Charlotte Wood is a sophomore at Johns Hopkins University double majoring in Writing Seminars and Film & Media Studies.


Citations

[1] Pusey, Allen. “Aug. 22, 1984: Flag Burning Tests the Law.” ABA Journal, August 2018, 5. http://search.ebscohost.com/login.aspx?direct=true&db=i3h&AN=130932637&site=ehost-live&scope=site.

[2] Bomboy, Scott. “When Supreme Court Justices Argued Over the American Flag.” Constitution Daily, September 27, 2018. https://constitutioncenter.org/blog/when-supreme-court-justices-argue-over-the-american-flag

[3] Luckey, John R. Texas v. Johnson: Flag Desecration and the First Amendment. American Law Division (CRS), June 29, 1989, 6.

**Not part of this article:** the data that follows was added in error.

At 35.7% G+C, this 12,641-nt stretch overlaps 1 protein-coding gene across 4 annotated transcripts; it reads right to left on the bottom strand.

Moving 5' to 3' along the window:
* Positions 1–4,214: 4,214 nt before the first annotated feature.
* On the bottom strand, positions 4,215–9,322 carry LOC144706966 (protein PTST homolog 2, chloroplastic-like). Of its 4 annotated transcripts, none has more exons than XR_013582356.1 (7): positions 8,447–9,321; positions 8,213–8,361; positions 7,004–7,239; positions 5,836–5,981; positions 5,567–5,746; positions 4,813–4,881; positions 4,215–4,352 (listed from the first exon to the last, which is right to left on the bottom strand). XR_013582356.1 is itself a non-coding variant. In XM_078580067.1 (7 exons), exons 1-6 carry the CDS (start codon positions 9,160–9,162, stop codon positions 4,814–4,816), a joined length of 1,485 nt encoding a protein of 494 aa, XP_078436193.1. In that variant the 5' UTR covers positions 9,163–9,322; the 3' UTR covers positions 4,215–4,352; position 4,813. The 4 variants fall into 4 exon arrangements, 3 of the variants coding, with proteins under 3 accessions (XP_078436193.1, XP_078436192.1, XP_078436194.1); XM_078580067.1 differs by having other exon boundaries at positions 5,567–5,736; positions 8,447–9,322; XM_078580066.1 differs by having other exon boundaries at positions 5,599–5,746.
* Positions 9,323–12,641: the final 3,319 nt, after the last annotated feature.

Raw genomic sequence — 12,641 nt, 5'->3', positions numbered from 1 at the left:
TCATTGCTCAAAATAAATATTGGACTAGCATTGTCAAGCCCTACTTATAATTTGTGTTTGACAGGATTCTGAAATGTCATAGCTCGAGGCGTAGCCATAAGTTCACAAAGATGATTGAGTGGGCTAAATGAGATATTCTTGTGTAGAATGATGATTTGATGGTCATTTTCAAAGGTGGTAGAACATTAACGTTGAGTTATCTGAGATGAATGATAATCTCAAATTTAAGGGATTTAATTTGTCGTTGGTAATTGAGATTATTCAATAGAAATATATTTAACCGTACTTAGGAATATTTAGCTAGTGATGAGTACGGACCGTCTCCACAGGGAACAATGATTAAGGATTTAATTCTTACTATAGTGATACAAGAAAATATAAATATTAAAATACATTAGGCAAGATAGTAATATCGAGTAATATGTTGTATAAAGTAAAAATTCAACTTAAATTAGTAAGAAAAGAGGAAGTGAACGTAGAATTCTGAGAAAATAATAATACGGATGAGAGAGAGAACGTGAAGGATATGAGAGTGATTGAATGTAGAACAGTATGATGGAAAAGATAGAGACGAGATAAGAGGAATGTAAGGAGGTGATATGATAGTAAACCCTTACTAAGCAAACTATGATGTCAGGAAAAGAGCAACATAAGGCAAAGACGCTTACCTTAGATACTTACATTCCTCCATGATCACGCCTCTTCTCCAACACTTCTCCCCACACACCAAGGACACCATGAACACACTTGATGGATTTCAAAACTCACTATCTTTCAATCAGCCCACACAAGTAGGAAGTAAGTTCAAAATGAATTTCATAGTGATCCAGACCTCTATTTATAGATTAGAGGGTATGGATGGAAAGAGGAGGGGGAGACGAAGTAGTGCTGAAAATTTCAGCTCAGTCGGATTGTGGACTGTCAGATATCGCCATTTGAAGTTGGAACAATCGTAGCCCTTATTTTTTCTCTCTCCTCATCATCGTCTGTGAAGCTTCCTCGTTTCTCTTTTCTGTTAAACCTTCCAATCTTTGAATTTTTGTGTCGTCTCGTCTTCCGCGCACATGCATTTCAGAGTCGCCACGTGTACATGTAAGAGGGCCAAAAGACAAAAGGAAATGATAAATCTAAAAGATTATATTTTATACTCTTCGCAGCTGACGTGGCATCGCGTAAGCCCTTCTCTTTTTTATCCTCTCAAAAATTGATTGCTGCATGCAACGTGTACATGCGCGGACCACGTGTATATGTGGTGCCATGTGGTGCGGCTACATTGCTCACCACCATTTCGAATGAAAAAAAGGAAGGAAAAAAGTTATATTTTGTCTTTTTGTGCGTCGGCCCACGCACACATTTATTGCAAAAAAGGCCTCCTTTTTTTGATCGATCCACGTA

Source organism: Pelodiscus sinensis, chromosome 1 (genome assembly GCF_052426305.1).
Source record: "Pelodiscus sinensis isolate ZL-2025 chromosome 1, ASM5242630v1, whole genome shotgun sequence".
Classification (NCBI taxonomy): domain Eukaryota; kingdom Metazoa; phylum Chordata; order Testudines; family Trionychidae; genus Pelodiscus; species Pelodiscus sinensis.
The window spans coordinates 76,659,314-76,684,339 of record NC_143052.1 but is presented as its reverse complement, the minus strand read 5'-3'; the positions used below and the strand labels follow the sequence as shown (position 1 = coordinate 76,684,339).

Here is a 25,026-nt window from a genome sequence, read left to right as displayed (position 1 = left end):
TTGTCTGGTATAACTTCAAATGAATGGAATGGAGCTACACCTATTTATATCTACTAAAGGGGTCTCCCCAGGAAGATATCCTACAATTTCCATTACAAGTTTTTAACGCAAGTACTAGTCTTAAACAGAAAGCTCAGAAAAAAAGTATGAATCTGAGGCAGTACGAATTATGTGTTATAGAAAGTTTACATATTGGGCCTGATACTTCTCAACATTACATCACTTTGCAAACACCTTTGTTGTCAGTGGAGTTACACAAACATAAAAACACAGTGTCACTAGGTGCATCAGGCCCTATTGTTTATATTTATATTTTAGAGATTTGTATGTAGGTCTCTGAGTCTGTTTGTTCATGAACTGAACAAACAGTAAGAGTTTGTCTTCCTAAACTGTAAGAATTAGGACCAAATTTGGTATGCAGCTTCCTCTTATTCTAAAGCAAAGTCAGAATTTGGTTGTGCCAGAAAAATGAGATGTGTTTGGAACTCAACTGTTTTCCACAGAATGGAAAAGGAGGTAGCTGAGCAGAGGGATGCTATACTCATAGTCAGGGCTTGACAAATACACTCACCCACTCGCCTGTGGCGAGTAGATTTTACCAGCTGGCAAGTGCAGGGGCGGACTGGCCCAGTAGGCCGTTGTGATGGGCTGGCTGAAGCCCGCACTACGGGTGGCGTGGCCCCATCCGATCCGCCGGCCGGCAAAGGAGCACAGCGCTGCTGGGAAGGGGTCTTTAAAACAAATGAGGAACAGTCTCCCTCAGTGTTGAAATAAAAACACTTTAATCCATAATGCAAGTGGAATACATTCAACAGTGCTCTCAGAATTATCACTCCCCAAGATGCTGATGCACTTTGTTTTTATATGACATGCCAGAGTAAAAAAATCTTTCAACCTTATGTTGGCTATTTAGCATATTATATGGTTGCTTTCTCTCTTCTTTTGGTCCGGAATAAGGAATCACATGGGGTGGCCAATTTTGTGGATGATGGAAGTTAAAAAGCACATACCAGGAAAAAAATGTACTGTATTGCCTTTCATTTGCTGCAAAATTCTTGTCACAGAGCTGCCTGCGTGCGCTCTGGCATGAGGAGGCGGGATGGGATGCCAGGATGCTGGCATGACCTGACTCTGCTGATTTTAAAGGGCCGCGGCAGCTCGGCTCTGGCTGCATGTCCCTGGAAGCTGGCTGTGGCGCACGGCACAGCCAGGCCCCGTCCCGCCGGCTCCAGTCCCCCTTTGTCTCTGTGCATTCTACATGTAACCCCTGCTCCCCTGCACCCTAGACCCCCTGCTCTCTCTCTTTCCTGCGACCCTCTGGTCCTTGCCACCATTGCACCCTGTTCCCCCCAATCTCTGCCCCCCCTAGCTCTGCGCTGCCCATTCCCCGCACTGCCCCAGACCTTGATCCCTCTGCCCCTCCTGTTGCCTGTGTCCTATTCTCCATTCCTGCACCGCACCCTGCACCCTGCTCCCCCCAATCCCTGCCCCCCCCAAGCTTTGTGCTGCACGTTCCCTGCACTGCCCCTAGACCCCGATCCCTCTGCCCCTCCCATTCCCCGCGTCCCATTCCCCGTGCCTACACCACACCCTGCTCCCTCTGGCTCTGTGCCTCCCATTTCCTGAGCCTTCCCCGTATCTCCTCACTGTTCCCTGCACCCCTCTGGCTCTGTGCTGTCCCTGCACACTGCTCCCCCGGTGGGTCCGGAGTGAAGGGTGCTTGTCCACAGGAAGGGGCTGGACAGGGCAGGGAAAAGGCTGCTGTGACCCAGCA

[4] Michael J. Perry, Constitutional Rights, Moral Controversy, and the Supreme Court (New York: Cambridge University Press, 2009), 3.

[5] Graham, Jesse, Jonathan Haidt, and Brian A. Nosek. 2009. “Liberals and Conservatives Rely on Different Sets of Moral Foundations.” Journal of Personality and Social Psychology 96 (5): 1029–46. doi:10.1037/a0015141.

[6] Bomboy, Scott. “Justice Antonin Scalia Rails Again About Flag-Burning ‘Weirdoes’ [sic].” Constitution Daily, November 12, 2015. https://constitutioncenter.org/blog/justice-antonin-scalia-rails-again-about-flag-burning-weirdoes/

[7] “Current Members.” Supreme Court of the United States, accessed November 1, 2018. https://www.supremecourt.gov/about/biographies.aspx